Enzymes provide optimal three-dimensional structures for substrate binding and the subsequent accelerated reaction. Such folding-dependent catalytic behaviors, however, are seldom mechanistically explored with reduced structural complexity. Here, we demonstrate that the α-helix, a much simpler structural motif of enzyme, can facilitate its own growth through the self-catalyzed polymerization of N-carboxyanhydride (NCA) in dichloromethane. The reversible binding between the N terminus of α-helical polypeptides and NCAs promotes rate acceleration of the subsequent ring-opening reaction. A two-stage, Michaelis–Menten-type kinetic model is proposed by considering the binding and reaction between the propagating helical chains and the monomers, and is successfully utilized to predict the molecular weights and molecular-weight distributions of the resulting polymers. This work elucidates the mechanism of helix-induced, enzyme-mimetic catalysis, emphasizes the importance of solvent choice in the discovery of new reaction type, and provides a route for rapid production of well-defined synthetic polypeptides by taking advantage of self-accelerated ring-opening polymerizations.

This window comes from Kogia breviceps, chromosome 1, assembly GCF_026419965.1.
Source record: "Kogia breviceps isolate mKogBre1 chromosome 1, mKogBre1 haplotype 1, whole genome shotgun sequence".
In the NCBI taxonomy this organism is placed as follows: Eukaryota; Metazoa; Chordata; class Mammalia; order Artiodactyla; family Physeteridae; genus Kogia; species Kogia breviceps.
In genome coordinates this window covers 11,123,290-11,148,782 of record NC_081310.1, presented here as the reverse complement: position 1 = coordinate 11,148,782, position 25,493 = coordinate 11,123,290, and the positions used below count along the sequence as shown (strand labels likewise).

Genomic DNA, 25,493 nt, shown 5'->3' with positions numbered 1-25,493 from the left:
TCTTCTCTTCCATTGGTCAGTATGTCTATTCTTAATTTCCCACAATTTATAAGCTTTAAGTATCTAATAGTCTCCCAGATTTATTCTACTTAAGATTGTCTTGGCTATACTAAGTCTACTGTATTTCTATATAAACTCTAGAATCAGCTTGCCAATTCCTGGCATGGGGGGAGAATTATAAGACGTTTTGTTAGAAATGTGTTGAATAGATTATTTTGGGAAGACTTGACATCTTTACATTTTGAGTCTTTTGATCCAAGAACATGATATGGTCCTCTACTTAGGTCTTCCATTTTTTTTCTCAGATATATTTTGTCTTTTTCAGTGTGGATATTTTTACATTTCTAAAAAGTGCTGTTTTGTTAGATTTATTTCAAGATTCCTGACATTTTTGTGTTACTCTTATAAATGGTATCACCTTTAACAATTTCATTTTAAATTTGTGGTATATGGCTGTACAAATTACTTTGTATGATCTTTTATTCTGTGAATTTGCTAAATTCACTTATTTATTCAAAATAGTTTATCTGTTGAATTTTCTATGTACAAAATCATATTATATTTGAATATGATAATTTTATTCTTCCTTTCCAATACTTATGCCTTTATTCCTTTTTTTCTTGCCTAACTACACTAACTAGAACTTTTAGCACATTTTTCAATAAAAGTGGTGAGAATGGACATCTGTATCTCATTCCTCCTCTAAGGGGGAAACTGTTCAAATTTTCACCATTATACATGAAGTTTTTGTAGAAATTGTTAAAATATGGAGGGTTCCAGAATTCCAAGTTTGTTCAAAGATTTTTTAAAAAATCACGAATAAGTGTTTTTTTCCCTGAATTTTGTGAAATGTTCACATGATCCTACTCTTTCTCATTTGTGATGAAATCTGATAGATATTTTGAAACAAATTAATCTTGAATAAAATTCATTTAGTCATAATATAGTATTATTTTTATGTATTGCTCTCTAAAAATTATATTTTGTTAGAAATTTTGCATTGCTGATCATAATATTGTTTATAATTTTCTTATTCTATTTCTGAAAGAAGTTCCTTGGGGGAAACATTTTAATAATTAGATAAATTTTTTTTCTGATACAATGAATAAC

ASJC Scopus subject areas
- Biochemistry, Genetics and Molecular Biology(all)
- Physics and Astronomy(all)